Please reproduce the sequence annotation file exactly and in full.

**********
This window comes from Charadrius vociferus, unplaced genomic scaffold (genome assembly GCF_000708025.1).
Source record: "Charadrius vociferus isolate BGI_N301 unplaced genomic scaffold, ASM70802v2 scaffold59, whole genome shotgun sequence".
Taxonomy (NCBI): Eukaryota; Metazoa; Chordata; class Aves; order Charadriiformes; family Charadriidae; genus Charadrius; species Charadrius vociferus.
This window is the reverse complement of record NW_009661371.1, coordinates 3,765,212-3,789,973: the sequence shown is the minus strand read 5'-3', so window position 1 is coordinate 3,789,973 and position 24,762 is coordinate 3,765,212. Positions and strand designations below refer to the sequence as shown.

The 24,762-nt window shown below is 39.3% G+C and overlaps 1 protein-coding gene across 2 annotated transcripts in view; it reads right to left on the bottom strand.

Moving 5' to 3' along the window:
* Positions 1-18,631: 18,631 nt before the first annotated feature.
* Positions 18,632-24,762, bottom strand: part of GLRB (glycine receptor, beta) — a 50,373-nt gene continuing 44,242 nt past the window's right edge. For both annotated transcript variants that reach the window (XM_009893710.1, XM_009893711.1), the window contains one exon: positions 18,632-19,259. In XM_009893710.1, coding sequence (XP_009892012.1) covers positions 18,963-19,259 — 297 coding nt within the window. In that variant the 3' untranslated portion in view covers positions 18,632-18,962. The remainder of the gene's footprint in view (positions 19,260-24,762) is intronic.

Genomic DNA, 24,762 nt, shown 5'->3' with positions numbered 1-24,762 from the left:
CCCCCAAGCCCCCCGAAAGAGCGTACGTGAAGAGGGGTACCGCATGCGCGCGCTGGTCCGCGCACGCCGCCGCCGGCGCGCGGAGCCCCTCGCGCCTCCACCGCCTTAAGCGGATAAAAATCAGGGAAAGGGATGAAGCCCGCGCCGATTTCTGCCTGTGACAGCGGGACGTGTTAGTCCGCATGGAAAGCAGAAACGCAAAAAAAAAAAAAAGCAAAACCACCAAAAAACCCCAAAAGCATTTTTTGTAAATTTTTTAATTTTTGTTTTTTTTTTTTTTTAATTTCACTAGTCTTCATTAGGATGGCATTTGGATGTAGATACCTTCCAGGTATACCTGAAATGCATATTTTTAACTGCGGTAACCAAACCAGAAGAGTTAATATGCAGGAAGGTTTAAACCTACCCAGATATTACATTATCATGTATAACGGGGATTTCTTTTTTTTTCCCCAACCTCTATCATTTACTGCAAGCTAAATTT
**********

This window comes from Charadrius vociferus, unplaced genomic scaffold (genome assembly GCF_000708025.1).
Source record: "Charadrius vociferus isolate BGI_N301 unplaced genomic scaffold, ASM70802v2 scaffold59, whole genome shotgun sequence".
Taxonomy (NCBI): Eukaryota; Metazoa; Chordata; class Aves; order Charadriiformes; family Charadriidae; genus Charadrius; species Charadrius vociferus.
This window is the reverse complement of record NW_009661371.1, coordinates 3,765,212-3,789,973: the sequence shown is the minus strand read 5'-3', so window position 1 is coordinate 3,789,973 and position 24,762 is coordinate 3,765,212. Positions and strand designations below refer to the sequence as shown.

The 24,762-nt window shown below is 39.3% G+C and overlaps 1 protein-coding gene across 2 annotated transcripts in view; it reads right to left on the bottom strand.

Moving 5' to 3' along the window:
* Positions 1-18,631: 18,631 nt before the first annotated feature.
* Positions 18,632-24,762, bottom strand: part of GLRB (glycine receptor, beta) — a 50,373-nt gene continuing 44,242 nt past the window's right edge. For both annotated transcript variants that reach the window (XM_009893710.1, XM_009893711.1), the window contains one exon: positions 18,632-19,259. In XM_009893710.1, coding sequence (XP_009892012.1) covers positions 18,963-19,259 — 297 coding nt within the window. In that variant the 3' untranslated portion in view covers positions 18,632-18,962. The remainder of the gene's footprint in view (positions 19,260-24,762) is intronic.

Genomic DNA, 24,762 nt, shown 5'->3' with positions numbered 1-24,762 from the left:
CCCCCAAGCCCCCCGAAAGAGCGTACGTGAAGAGGGGTACCGCATGCGCGCGCTGGTCCGCGCACGCCGCCGCCGGCGCGCGGAGCCCCTCGCGCCTCCACCGCCTTAAGCGGATAAAAATCAGGGAAAGGGATGAAGCCCGCGCCGATTTCTGCCTGTGACAGCGGGACGTGTTAGTCCGCATGGAAAGCAGAAACGCAAAAAAAAAAAAAAGCAAAACCACCAAAAAACCCCAAAAGCATTTTTTGTAAATTTTTTAATTTTTGTTTTTTTTTTTTTTTAATTTCACTAGTCTTCATTAGGATGGCATTTGGATGTAGATACCTTCCAGGTATACCTGAAATGCATATTTTTAACTGCGGTAACCAAACCAGAAGAGTTAATATGCAGGAAGGTTTAAACCTACCCAGATATTACATTATCATGTATAACGGGGATTTCTTTTTTTTTCCCCAACCTCTATCATTTACTGCAAGCTAAATTT